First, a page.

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Dr. Rouzbeh Yassini

Microsoft announced last month that it is proposing a $10 billion dollar effort to connect 23.4 million Americans in rural areas to broadband.


The phrase “$10 billion investment” is an eyecatcher.

It caught my attention when Microsoft announced it could spend up to that amount on developing and deploying TV White Space over the next few years. BCoE has worked hard over the recent past with an eye toward helping entrepreneurs begin deploying TVWS systems that enjoy reasonably priced equipment — as we did for broadband and its cable modems. What follows is a snapshot of our TVWS efforts, along with some interesting reports by my colleague Paul Nikolich from his recent IEEE meetings on 802 standards efforts in Berlin.


TVWS began some 13 years ago as an 802 standards effort by a Radio Regulatory Technical Advisory Group. Now, after years of investigatory and development work with TVWS technology, Microsoft announced last month that it is proposing a $10 billion dollar effort to connect 23.4 million Americans in rural areas to broadband.

As I touched on above, since 2013 BCoE has also expended significant effort in researching TVWS spectrum and technology:

  • We spearheaded a four-month trial in conjunction with Gigabit Libraries Network to evaluate efficacy of the technology in rural New Hampshire and published a detailed report.
  • In conjunction with the UNH Electrical Engineering department we established a second trial, this one in Durham (home of UNH), building on our experience using improved technology and best practices methodology.
  • We subsequently published a highly technical report on this effort with operational details, propagation analysis, areas for further investigation and final conclusions and recommendations.
  • We developed financial models to assist in planning a municipal TVWS network.
  • Using our extensive and in-depth field experiences we have published recommendations for municipalities interested in trialing or deploying TVWS based technologies.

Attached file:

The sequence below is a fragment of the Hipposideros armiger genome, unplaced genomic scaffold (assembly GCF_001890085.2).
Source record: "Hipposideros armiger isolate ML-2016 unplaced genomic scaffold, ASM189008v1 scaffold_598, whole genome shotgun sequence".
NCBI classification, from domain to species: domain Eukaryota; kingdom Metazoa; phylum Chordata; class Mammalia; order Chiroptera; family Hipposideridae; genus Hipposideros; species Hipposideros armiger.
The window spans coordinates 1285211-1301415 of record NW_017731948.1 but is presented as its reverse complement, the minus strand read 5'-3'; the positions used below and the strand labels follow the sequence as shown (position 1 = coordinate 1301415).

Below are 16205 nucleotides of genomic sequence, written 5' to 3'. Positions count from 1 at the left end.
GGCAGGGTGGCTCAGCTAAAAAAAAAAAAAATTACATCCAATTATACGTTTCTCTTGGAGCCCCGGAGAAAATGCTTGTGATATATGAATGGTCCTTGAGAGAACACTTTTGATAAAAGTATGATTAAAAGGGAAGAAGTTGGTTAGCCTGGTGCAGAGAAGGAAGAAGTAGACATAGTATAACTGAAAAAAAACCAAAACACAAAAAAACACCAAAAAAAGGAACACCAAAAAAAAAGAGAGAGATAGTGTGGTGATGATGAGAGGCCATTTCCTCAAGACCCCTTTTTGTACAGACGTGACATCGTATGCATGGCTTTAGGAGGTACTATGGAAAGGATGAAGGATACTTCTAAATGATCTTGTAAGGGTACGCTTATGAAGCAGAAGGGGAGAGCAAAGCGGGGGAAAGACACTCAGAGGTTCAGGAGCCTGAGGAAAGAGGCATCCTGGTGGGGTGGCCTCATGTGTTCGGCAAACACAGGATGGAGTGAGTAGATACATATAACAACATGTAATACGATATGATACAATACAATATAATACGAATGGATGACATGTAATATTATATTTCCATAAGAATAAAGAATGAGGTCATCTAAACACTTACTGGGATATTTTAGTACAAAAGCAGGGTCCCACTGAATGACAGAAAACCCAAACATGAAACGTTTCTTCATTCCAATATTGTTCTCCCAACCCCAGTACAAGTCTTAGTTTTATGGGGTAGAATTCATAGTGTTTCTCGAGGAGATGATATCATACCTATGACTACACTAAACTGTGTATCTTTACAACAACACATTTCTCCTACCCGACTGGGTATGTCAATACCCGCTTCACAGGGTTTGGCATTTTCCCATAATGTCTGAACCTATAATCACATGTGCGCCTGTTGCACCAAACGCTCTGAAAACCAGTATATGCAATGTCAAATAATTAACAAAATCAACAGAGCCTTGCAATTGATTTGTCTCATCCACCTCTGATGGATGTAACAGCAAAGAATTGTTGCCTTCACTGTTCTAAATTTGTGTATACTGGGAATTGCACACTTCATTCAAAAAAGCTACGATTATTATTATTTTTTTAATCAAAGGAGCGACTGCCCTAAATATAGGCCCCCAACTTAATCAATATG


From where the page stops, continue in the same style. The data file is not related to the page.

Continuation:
• We continue to monitor developments relating to TVWS technology and spectrum, hoping that with the Microsoft initiative renewed energy will be brought to bear on this promising area of technology.

As Microsoft has reinvigorated focus on the use of TVWS spectrum BCoE will follow this development with ongoing interest and provide our readers with updates.

IEEE, by Paul Nikolich

The IEEE 802 LAN/MAN Standards Committee held its 09-15 July 2017 plenary session in Berlin, Germany. It was well attended with almost 700 participants working on 50+ standards activities. Two interesting new areas for IEEE 802 are in the fields of Automotive Networking and Lightwave Communications. Both were the subject of tutorials held Monday evening; IEEE 802 Ethernet Networks for AUTOMOTIVE and An Overview on HIGH-SPEED OPTICAL WIRELESS/LIGHT COMMUNICATIONS.

Automobiles have used proprietary networks for decades, gradually increasing their use within vehicles. But now these networks have become essential components of vehicles what with the number of devices that need to connect with a reliable, high capacity networking increasing exponentially. This is the sweet spot for standardization — the need to create standards enabling multi- vendor interoperability, higher volumes, and lower costs while meeting the networking requirements.

The 802.3 Ethernet Working Group is the ideal place to develop the specifications for a new physical layer for these networks and they kicked off a new Study Group last March to prepare a draft Project Authorization Request, which was formally authorized in June with work beginning last week named “NGAUTO”, also known as IEEE P802.3ch Multi-Gigabit Automotive Ethernet PHY Task Force.

The light-wave communications activity described in the above tutorial is focused on four areas; low volume/high and low data rates, and high volume/high and low data rates. The aim for this activity is to take advantage of the huge amount of license-exempt spectrum that light frequencies provide for data communications applications. This recently has become feasible with the wide deployment of technologies such as LED lighting and ubiquitous smart phone cameras.

The 802.11 Wireless LAN Working Group created a new Study Group at its July meeting to explore the technical feasibility and market readiness to support the creating of a new Optical Physical Layer project within 802.11 Working Group called the “Light Communication Study Group”.

All-in-all, the IEEE 802 LAN/MAN Standards Committee remains a vibrant community of globally based technologists that continue to standardize the best technologies for global commercialization of products and services benefiting humanity.